Counting on a word count

I’ve been getting really bent out of shape over word count when I edit my manuscript “Daughters of Janus.” “Is my manuscript long enough to be considered a novel?” has been one of the foremost questions haunting my mind. I worry whenever I have to delete sentences and whole paragraphs alike; this apparently decreases the word count.

I constantly check the bottom left hand corner of the Microsoft Word window for the number, then apply some math to figure out how long the published book would be. First, I take the total word count and subtract 24 from it (24 is the number of words on the manuscript’s cover page). I then divide the resulting number by 250 (average number of words on one typed manuscript page).

For example, as I’m writing this blog, I’m looking up the word count for “Daughters of Janus,” which has 64,981 words. From this number I’ll subtract 24. The number is 64,957. Then I’ll divide 64,957 by 250. And the answer is (drum roll please) … 259.828 – or around 260 pages as a published book.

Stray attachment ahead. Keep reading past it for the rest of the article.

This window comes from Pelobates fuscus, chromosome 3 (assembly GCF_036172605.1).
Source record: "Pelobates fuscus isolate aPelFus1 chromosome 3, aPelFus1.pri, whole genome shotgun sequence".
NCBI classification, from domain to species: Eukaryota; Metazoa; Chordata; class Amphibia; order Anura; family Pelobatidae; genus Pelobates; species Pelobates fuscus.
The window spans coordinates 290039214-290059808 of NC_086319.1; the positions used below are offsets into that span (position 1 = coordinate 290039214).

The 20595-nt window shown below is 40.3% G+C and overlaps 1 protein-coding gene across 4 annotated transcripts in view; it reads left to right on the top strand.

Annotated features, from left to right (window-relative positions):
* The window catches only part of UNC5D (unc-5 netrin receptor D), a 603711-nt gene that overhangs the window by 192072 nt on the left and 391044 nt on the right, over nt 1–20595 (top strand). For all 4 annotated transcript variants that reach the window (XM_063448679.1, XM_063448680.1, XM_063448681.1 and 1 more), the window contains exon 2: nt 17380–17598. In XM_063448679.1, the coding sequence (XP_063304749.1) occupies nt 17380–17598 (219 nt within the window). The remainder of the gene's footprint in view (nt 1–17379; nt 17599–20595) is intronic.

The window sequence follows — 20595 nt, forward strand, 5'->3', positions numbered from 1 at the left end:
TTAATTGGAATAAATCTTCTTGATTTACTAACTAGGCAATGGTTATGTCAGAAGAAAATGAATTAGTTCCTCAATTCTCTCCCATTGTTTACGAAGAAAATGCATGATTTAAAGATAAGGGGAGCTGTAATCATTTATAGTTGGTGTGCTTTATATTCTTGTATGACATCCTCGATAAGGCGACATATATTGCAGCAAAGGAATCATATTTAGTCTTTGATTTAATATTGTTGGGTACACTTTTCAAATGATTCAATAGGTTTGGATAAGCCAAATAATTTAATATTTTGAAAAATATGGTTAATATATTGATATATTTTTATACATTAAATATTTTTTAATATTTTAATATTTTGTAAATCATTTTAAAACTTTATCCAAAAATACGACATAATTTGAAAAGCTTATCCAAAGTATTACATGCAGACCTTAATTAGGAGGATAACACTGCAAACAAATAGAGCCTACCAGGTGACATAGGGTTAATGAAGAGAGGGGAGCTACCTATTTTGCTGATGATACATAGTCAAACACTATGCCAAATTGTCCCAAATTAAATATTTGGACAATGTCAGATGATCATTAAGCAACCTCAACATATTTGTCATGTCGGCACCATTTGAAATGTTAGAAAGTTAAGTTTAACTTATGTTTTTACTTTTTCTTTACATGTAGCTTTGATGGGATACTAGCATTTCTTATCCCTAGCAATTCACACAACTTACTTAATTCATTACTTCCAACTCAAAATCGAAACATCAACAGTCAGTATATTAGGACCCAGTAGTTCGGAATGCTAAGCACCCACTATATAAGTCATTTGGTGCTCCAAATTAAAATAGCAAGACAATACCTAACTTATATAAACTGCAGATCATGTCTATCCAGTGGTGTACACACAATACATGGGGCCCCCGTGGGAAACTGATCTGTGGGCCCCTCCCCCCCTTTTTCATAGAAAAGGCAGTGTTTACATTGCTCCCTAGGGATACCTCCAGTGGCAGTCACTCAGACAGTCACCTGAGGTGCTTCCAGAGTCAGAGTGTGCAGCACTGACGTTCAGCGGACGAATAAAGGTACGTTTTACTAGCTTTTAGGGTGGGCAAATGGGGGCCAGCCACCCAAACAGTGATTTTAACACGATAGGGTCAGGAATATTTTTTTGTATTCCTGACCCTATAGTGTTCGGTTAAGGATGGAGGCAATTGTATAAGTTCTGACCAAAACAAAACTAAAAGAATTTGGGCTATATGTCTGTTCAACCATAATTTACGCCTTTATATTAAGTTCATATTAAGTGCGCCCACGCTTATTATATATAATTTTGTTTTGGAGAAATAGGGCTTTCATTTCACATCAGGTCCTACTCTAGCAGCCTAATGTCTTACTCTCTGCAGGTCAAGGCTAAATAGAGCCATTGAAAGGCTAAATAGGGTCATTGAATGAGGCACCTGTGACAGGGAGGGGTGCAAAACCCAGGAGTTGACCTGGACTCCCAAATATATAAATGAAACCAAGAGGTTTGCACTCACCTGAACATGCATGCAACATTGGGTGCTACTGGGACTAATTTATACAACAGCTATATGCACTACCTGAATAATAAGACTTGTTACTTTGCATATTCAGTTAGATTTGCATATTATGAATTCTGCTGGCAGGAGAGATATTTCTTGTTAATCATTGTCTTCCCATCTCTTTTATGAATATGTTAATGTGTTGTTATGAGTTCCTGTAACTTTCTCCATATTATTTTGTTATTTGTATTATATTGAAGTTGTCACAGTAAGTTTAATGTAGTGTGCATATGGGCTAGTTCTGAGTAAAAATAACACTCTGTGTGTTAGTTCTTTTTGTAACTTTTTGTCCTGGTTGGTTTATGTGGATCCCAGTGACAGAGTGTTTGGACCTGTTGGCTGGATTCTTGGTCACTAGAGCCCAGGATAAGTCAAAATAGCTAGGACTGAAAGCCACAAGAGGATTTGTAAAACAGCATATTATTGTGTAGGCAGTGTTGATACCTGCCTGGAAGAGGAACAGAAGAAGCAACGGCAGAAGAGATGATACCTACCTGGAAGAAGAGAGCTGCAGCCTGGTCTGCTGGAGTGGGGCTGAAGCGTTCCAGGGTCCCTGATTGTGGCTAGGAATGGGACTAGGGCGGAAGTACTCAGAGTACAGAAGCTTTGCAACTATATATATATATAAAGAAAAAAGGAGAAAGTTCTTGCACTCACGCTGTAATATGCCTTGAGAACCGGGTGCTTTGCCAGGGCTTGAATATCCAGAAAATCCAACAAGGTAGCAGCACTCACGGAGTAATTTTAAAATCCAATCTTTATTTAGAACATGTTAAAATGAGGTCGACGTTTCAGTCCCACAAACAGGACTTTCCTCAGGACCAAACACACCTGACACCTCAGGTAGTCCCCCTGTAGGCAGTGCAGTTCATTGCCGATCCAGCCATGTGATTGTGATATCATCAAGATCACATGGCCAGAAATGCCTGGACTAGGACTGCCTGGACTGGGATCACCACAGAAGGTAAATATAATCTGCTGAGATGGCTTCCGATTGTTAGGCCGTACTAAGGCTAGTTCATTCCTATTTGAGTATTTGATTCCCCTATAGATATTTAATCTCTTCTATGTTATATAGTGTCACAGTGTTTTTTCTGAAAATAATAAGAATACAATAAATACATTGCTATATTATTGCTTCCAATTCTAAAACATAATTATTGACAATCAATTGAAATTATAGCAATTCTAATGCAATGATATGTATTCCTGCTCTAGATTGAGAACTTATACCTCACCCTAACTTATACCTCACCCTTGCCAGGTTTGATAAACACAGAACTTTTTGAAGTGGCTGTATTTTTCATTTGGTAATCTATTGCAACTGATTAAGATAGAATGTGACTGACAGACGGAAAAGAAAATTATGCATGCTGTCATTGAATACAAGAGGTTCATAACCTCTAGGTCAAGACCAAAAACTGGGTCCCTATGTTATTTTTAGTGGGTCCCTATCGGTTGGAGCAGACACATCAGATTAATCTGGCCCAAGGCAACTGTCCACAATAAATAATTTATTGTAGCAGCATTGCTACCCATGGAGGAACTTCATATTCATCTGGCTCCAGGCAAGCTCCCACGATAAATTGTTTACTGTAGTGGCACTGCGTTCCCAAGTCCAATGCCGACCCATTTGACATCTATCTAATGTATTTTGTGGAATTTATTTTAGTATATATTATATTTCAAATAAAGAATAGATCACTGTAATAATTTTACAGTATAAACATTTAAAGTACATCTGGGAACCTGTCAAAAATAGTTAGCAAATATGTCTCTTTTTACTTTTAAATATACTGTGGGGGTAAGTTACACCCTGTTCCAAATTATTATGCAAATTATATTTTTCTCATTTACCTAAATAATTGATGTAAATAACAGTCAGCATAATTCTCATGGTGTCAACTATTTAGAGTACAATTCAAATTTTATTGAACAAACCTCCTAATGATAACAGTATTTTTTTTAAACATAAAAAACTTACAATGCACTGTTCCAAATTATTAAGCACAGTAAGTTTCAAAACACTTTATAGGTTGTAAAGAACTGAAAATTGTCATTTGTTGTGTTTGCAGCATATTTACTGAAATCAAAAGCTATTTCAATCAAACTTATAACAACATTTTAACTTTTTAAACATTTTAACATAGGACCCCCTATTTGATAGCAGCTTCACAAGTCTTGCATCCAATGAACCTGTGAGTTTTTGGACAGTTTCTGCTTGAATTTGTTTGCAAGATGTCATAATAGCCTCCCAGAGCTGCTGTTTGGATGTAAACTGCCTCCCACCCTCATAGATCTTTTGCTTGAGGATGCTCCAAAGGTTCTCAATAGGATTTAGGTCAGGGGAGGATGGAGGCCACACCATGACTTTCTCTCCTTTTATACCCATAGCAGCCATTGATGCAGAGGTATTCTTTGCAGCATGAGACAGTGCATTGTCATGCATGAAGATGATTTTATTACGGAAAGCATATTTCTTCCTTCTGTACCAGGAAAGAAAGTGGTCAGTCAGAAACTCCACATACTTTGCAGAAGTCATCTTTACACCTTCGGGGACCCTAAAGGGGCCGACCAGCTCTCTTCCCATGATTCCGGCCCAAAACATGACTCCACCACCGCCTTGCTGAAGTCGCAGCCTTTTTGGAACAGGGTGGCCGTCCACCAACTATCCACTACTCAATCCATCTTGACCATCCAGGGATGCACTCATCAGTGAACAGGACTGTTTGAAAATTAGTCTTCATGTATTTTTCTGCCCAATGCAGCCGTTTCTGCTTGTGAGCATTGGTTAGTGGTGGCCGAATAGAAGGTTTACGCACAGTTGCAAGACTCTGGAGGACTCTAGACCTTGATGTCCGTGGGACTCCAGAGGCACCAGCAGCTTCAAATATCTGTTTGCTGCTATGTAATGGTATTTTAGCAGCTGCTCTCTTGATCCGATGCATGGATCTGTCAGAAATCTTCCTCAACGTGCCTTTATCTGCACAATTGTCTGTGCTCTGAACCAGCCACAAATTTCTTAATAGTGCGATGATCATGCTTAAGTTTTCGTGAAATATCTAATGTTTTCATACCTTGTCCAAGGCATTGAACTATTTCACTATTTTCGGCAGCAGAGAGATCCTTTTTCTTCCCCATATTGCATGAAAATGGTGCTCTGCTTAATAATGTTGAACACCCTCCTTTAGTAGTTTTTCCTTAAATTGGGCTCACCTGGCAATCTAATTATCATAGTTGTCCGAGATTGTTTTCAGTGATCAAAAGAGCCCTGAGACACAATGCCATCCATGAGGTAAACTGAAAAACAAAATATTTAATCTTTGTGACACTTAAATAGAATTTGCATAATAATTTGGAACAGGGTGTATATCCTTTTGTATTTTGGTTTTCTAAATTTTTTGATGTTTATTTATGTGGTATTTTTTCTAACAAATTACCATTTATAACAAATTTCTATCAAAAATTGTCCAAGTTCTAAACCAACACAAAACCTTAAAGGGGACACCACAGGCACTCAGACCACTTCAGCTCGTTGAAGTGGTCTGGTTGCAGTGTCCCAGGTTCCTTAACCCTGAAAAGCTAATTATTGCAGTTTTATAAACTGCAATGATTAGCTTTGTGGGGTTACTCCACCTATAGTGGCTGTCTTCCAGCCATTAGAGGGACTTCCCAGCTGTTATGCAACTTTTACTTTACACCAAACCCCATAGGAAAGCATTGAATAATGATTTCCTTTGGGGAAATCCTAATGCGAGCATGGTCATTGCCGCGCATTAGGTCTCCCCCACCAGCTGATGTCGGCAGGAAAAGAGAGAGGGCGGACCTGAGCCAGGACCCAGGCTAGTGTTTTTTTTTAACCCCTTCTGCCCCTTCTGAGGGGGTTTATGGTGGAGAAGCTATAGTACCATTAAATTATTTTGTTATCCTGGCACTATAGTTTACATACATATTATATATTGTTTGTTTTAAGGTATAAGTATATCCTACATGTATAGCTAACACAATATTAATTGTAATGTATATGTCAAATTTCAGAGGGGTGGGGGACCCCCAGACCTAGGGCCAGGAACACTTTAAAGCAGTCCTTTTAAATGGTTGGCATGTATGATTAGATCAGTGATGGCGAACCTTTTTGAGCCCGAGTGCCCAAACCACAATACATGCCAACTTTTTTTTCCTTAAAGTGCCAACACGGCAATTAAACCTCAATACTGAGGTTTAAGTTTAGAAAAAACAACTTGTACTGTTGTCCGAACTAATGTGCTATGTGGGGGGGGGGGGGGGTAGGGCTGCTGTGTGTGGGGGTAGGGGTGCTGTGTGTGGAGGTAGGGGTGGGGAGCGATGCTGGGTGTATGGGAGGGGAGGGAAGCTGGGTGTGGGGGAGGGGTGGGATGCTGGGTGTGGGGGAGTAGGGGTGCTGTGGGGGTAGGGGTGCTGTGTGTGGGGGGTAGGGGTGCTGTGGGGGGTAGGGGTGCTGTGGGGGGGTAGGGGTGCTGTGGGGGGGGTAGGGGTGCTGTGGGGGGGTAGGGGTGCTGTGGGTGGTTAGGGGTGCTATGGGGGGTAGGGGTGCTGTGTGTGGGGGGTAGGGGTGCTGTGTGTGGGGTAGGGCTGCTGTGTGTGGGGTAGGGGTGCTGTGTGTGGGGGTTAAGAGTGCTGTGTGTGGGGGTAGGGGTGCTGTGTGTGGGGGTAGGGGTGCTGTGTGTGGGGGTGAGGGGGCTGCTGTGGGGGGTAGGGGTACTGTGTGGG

According to Wikipedia, a novel has at least 50,000 words, but it can also depend on the genre. Writer Lori Copeland posted a December 2005 blog to answer the question. According to her blog, a “Short Contemporary” novel has 50,000 to 60,000 words, 200 to 240 pages, and 18 to 20 pages per chapter. A “Long Contemporary” novel has between 70,000 to 80,000 words, 280 to 320 pages, and 18 to 20 pages per chapter.

Ms. Copeland’s blog address is here:

Last Sunday (April 4 – Easter), I was visiting my cousin, a very bright young woman and a talented book editor who can dispense sage advice. According to her, a novel manuscript is at least between 200-300 pages, but then she told me not to worry about the word count.

“Worry about whether you’re doing your story justice,” she said.

So yes, I can definitely say that I’m writing a novel, not a novella or novelette. But I still dread the number changing every time I hit that backspace button.

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